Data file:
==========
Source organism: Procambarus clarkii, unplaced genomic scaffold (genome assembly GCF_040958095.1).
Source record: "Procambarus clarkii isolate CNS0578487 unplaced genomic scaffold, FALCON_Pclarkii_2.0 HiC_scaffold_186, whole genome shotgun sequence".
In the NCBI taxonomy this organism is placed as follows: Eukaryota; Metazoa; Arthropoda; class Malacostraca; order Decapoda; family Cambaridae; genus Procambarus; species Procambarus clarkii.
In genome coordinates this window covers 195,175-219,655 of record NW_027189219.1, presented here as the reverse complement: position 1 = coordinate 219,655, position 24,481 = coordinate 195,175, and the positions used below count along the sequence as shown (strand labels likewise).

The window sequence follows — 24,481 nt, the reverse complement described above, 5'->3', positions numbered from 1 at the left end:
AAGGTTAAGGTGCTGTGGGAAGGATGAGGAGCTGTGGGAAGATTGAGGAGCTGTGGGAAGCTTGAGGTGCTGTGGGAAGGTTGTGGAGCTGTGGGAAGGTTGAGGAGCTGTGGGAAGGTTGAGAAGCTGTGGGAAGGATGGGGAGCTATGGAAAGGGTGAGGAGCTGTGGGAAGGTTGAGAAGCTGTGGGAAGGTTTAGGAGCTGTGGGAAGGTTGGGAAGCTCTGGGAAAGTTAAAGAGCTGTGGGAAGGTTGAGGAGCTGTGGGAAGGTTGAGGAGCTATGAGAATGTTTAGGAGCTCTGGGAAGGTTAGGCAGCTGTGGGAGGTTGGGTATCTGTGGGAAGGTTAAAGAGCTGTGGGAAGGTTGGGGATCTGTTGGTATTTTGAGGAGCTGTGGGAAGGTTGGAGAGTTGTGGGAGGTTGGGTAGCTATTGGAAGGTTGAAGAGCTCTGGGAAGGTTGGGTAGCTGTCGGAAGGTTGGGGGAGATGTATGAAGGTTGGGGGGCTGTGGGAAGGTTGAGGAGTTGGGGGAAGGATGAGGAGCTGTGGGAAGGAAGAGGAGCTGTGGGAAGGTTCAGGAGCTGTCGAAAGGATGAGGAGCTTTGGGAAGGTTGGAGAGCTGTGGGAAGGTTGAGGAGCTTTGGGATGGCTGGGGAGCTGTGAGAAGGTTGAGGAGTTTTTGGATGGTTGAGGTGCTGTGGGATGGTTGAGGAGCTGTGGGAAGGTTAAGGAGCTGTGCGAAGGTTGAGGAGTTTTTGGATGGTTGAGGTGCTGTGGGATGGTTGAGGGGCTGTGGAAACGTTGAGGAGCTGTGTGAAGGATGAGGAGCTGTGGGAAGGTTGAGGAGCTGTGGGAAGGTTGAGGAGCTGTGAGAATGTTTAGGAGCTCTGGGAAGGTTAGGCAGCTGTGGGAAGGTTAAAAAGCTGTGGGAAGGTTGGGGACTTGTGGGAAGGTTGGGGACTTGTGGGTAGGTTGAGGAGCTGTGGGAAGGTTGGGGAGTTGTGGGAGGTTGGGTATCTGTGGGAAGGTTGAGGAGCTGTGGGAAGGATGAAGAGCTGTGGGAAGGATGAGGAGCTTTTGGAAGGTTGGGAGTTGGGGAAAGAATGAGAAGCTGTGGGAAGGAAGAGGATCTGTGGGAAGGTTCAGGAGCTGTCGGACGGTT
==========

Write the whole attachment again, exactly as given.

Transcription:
Source organism: Procambarus clarkii, unplaced genomic scaffold (genome assembly GCF_040958095.1).
Source record: "Procambarus clarkii isolate CNS0578487 unplaced genomic scaffold, FALCON_Pclarkii_2.0 HiC_scaffold_186, whole genome shotgun sequence".
In the NCBI taxonomy this organism is placed as follows: Eukaryota; Metazoa; Arthropoda; class Malacostraca; order Decapoda; family Cambaridae; genus Procambarus; species Procambarus clarkii.
In genome coordinates this window covers 195,175-219,655 of record NW_027189219.1, presented here as the reverse complement: position 1 = coordinate 219,655, position 24,481 = coordinate 195,175, and the positions used below count along the sequence as shown (strand labels likewise).

The window sequence follows — 24,481 nt, the reverse complement described above, 5'->3', positions numbered from 1 at the left end:
AAGGTTAAGGTGCTGTGGGAAGGATGAGGAGCTGTGGGAAGATTGAGGAGCTGTGGGAAGCTTGAGGTGCTGTGGGAAGGTTGTGGAGCTGTGGGAAGGTTGAGGAGCTGTGGGAAGGTTGAGAAGCTGTGGGAAGGATGGGGAGCTATGGAAAGGGTGAGGAGCTGTGGGAAGGTTGAGAAGCTGTGGGAAGGTTTAGGAGCTGTGGGAAGGTTGGGAAGCTCTGGGAAAGTTAAAGAGCTGTGGGAAGGTTGAGGAGCTGTGGGAAGGTTGAGGAGCTATGAGAATGTTTAGGAGCTCTGGGAAGGTTAGGCAGCTGTGGGAGGTTGGGTATCTGTGGGAAGGTTAAAGAGCTGTGGGAAGGTTGGGGATCTGTTGGTATTTTGAGGAGCTGTGGGAAGGTTGGAGAGTTGTGGGAGGTTGGGTAGCTATTGGAAGGTTGAAGAGCTCTGGGAAGGTTGGGTAGCTGTCGGAAGGTTGGGGGAGATGTATGAAGGTTGGGGGGCTGTGGGAAGGTTGAGGAGTTGGGGGAAGGATGAGGAGCTGTGGGAAGGAAGAGGAGCTGTGGGAAGGTTCAGGAGCTGTCGAAAGGATGAGGAGCTTTGGGAAGGTTGGAGAGCTGTGGGAAGGTTGAGGAGCTTTGGGATGGCTGGGGAGCTGTGAGAAGGTTGAGGAGTTTTTGGATGGTTGAGGTGCTGTGGGATGGTTGAGGAGCTGTGGGAAGGTTAAGGAGCTGTGCGAAGGTTGAGGAGTTTTTGGATGGTTGAGGTGCTGTGGGATGGTTGAGGGGCTGTGGAAACGTTGAGGAGCTGTGTGAAGGATGAGGAGCTGTGGGAAGGTTGAGGAGCTGTGGGAAGGTTGAGGAGCTGTGAGAATGTTTAGGAGCTCTGGGAAGGTTAGGCAGCTGTGGGAAGGTTAAAAAGCTGTGGGAAGGTTGGGGACTTGTGGGAAGGTTGGGGACTTGTGGGTAGGTTGAGGAGCTGTGGGAAGGTTGGGGAGTTGTGGGAGGTTGGGTATCTGTGGGAAGGTTGAGGAGCTGTGGGAAGGATGAAGAGCTGTGGGAAGGATGAGGAGCTTTTGGAAGGTTGGGAGTTGGGGAAAGAATGAGAAGCTGTGGGAAGGAAGAGGATCTGTGGGAAGGTTCAGGAGCTGTCGGACGGTT